Conservation districts

Thursday, April 26, 2018 6:18 PM

In the frightening aftermath of the Dust Bowl, the Soil Conservation Service was established to protect the country’s soil from erosion and depletion. For more than 80 years, conservation districts have provided expertise, education and funding to partner with landowners in that mission. The country was divided into soil conservation districts, which now are called, more simply, conservation districts, to convey that conserving soil is part of a much broader need for stewardship of all natural resources.

Now, as Southwest Colorado experiences deepening drought (Journal, April 24), photos from the “Dirty Thirties” remind us just how important those efforts are. We don’t want to see our soil billowing eastward in towering dark clouds.

That, though, is just one component of the work of the county’s two conservation districts – the High Desert Conservation District, formerly known as the Dolores Soil Conservation District, and the Mancos Conservation District. Besides their educational programs and technical support for the region’s agricultural producers, they work cooperatively with a network of other agencies and provide access to federal cost-share programs.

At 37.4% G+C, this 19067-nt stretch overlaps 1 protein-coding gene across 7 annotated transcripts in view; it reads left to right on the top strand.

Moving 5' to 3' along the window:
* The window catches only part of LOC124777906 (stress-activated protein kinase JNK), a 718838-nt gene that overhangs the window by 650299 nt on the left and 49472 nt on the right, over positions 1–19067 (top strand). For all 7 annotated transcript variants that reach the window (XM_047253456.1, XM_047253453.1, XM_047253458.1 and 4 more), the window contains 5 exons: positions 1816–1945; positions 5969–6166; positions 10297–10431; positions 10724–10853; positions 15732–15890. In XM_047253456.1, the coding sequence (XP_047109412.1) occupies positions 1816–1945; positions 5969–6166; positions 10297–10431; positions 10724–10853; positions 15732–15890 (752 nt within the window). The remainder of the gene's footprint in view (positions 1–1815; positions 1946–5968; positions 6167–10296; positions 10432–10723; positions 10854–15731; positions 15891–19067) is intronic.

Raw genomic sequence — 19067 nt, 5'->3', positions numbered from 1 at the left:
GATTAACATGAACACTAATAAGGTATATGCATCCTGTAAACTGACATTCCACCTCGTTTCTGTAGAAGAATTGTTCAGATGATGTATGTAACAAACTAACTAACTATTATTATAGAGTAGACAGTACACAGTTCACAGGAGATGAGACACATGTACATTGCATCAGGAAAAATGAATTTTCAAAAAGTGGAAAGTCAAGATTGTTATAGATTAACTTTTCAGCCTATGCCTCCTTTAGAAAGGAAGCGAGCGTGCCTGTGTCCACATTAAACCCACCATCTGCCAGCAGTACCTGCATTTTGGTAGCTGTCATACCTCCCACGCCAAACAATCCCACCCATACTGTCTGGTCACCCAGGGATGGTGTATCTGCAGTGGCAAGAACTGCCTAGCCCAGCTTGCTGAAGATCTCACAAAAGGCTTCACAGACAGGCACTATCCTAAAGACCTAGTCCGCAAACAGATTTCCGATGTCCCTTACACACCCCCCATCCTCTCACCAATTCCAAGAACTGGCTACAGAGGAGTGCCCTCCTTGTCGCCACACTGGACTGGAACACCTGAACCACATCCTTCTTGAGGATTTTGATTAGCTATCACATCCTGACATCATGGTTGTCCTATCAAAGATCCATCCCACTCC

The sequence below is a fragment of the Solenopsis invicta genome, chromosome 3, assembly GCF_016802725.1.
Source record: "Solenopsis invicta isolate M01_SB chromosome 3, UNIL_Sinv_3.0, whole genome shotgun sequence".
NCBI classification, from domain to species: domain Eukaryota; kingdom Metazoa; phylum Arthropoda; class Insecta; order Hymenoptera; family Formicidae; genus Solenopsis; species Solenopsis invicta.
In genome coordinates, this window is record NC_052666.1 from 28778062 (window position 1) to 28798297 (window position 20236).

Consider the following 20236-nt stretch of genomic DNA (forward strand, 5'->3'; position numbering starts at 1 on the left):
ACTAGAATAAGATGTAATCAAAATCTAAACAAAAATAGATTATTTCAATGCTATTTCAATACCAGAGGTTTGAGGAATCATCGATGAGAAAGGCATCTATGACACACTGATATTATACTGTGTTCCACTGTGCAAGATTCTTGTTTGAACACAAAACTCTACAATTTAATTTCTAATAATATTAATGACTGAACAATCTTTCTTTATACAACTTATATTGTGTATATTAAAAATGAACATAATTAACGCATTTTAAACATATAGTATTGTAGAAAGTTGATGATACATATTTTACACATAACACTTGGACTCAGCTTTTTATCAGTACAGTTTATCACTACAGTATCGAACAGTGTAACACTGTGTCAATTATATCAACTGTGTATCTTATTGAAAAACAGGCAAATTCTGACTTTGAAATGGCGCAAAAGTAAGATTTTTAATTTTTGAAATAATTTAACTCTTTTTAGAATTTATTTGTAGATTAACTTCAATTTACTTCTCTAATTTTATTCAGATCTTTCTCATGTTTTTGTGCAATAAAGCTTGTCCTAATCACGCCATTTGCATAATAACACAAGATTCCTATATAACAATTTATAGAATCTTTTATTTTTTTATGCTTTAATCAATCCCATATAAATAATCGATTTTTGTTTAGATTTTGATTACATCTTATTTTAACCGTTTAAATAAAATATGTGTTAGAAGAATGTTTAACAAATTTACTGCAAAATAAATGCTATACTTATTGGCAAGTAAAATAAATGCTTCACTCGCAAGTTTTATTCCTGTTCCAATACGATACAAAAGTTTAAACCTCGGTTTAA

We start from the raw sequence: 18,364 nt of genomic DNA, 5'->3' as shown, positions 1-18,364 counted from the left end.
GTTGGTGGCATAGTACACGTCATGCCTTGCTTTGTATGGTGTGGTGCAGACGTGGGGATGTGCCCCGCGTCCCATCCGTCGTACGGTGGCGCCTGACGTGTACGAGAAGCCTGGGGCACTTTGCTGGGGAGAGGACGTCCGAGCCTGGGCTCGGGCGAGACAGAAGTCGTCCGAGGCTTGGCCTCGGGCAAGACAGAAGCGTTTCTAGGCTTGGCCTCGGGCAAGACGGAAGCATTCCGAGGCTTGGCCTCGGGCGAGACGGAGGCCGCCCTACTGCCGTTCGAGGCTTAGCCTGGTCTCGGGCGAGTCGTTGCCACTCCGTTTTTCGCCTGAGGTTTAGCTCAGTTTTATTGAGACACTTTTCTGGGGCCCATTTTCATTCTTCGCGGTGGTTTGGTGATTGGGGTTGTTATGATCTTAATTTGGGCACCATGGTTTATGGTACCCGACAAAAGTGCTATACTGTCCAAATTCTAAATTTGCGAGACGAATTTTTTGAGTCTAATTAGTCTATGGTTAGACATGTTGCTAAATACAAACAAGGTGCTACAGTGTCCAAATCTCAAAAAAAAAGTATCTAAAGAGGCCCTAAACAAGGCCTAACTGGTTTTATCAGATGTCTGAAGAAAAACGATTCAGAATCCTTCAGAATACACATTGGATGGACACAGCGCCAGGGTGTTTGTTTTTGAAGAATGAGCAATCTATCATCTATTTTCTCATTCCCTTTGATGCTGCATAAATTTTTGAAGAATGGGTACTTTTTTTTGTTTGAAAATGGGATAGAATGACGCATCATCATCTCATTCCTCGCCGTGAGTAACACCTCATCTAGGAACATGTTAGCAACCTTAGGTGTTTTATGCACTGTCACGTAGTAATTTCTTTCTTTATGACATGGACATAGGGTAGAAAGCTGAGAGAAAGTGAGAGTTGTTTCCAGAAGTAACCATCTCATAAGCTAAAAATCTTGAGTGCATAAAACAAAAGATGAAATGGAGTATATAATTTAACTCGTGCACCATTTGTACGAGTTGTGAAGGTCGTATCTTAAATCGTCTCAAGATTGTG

Both are asking for small local mill levies to help fund local agricultural programs, and both deserve “yes” votes from every eligible voter who depends upon agricultural products. Needless to say, that need is universal.

The High Desert Conservation District, spanning most of Montezuma County, is seeking a 0.5 mill levy. The smaller Mancos Conservation District, which covers the Mancos River drainage, also is seeking 0.5 mills. (The two districts do not overlap.) For the owner of a property assessed at $200,000, that’s about the price of one fast-food lunch.

These are boots-on-the-ground agencies providing locals with practical benefits, not generic information from a Washington office staffed by people who have never been to Montezuma County. Grant funding from federal, state and local governmental agencies is shrinking. Local financial support will help the districts maintain their staff, programs and facilities.

If you are an eligible voter and property owner in one of these districts, you should have received a mail-in ballot. The boundaries of the HDCD are complicated; the district includes the portions of the county outside of the Mancos Conservation District, but the city of Cortez and town of Dolores, as defined by their 1946 town boundaries, are excluded. The town of Mancos is not exempted from the Mancos Conservation District. If you have questions about your eligibility, call your conservation district office.

If you receive a ballot, be sure to return it by the May 8 deadline. Vote for the local board members that guide this important work, and vote in favor of the small levy to help pay for it.